The Beliefs of American Solider

War shows the soildeirs the death in different ways and that’s ,ake them think about every momoment in their life and its give impact on them for the rest of their life. “Thanks,” by Yusef Komunyakaa narrates a story of a man involved in the Vietnam war, who describes how various events there claimed his life. As a result, he appreciates different objects, arguing that they helped him not to be killed, and he never tripped over a landmine. The objects that this young man is appreciating can be interpreted as gratitude to the Almighty God, primarily because of providing such objects, or downright statements that portray lack of god/religious procedures in his life during the war.

The playwright makes statements about the Vietnam war and his beliefs. Therefore, with further dissection, the reader can figure out which side the author come from; religious side or an almost denouncement of religion as well as lack of God in the Vietnam war.

The author has utilized imagery, diction (choice of words), and the nature to display his perspective and beliefs. Therefore, the reader can understand the beliefs of the young American soldiers during that time.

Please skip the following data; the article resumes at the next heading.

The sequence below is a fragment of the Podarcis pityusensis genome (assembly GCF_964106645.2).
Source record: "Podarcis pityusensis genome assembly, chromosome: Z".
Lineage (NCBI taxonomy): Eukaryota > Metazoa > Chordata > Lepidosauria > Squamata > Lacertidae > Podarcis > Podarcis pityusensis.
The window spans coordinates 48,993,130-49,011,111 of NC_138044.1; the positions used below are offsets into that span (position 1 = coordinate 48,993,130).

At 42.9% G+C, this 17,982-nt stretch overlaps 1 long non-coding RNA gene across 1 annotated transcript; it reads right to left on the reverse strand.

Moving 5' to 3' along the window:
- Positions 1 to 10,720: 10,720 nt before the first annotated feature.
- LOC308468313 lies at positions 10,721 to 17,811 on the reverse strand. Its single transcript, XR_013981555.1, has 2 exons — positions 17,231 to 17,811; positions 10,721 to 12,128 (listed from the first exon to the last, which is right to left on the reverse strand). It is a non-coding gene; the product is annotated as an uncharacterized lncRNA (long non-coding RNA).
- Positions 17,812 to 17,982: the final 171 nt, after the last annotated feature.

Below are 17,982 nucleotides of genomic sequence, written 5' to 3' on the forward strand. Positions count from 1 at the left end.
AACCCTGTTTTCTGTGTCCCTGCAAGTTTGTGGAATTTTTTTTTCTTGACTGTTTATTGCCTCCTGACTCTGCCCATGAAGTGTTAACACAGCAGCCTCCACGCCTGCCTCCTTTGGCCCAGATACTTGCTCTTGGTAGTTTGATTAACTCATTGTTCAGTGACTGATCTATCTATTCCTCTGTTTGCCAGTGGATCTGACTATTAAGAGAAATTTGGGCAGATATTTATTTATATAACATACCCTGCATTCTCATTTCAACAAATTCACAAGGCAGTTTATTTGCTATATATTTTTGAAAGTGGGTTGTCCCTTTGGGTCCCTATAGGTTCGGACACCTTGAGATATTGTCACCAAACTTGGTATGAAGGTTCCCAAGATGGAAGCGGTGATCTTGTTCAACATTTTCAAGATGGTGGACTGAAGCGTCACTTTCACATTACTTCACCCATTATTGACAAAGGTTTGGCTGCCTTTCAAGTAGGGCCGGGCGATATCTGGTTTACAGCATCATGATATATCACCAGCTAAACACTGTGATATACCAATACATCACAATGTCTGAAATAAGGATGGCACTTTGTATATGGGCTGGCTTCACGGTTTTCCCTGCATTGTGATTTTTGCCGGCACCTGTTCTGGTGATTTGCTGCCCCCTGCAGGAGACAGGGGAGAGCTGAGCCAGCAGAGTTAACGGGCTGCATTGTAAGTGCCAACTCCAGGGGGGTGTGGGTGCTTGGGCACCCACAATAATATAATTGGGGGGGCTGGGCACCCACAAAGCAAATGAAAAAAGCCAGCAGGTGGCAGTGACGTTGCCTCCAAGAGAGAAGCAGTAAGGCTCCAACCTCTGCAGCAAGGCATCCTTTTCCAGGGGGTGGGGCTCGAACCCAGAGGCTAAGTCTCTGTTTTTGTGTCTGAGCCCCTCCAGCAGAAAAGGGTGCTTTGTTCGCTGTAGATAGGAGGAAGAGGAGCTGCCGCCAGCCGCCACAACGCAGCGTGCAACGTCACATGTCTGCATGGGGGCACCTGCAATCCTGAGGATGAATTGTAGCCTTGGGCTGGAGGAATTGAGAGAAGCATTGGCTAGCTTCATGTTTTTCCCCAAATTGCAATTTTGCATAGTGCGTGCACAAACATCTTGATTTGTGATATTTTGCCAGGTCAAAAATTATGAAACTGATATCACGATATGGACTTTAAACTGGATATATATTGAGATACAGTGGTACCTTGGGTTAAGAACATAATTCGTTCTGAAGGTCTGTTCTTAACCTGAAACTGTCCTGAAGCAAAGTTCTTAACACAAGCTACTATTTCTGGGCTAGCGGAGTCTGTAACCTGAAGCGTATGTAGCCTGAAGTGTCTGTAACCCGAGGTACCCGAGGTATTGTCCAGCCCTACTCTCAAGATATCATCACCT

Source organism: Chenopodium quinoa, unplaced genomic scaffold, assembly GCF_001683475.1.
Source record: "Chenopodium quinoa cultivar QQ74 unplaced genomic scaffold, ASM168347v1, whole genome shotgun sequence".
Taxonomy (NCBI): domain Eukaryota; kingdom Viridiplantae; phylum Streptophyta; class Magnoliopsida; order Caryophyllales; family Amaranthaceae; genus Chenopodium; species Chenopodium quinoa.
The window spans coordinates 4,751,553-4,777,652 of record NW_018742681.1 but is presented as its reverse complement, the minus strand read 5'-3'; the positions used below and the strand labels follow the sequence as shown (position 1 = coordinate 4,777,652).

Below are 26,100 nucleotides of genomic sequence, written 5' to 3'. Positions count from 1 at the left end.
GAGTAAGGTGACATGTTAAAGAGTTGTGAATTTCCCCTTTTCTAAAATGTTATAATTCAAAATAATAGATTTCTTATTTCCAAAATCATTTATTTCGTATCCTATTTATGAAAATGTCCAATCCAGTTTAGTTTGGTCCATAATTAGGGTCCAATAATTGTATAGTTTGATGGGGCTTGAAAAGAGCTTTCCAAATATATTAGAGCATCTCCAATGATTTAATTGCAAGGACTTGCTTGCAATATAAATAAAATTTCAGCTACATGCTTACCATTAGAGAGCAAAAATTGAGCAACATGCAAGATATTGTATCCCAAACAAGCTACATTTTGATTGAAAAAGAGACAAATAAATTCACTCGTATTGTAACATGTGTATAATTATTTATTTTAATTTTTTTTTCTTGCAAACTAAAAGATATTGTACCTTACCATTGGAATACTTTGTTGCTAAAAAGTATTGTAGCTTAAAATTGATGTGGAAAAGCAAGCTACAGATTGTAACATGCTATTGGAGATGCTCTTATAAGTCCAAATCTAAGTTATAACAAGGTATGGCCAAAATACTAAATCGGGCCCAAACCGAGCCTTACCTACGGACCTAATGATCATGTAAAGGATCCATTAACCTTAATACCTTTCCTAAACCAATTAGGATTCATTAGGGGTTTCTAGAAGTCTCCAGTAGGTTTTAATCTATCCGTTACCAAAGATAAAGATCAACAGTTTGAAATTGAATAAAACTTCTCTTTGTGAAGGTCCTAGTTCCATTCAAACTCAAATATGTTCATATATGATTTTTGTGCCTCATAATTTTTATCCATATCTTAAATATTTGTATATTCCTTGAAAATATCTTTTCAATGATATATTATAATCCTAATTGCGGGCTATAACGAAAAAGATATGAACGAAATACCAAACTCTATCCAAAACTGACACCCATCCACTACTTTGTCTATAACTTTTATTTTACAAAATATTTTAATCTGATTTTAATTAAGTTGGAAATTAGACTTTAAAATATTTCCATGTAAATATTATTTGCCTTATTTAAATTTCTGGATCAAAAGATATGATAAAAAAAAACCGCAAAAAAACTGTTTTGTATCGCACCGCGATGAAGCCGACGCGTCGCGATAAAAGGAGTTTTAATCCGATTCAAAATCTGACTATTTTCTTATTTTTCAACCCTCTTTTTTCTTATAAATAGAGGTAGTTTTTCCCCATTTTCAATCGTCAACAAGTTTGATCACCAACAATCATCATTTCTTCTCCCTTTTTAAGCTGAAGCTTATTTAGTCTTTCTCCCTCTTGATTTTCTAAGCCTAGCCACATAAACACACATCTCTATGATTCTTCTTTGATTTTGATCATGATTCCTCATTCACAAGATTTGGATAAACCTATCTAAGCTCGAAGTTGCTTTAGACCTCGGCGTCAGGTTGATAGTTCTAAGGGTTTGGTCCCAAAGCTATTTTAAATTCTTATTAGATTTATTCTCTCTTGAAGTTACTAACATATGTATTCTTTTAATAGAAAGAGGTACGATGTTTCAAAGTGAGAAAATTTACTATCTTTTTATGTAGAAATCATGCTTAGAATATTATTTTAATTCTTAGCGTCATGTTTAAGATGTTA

The poem use nature to portray the belief and perspective of the author. Komunyakaa gives thanks to trees, which he claims that came in between him and the sniper’s bullet. The tree protected him from being killed. In the next few lines, the writer states that he does not understand “what made the grass sway seconds before the Viet Cong raised his soundless rifle.

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”( Komunyakaa) In this case, it is crystal clear that audiences get the alliteration from the “seconds, sway, and soundless,” which provides them with a calmed sense about the overall situation.

It does not mean much that Viet Cong raised his soundless or silent weapon to kill the narrator, but what audiences get is how the grass swayed seconds before he raised it. In this case, nature appears to be the primary theme portrayed, and Komunyakaa tries to convey to the audiences that he is giving his appreciations to it. Nature is directly associated with God, which presents his religious perspectives and beliefs. Therefore, “thanks” are meant to glorify God’s actions to control nature and His personality.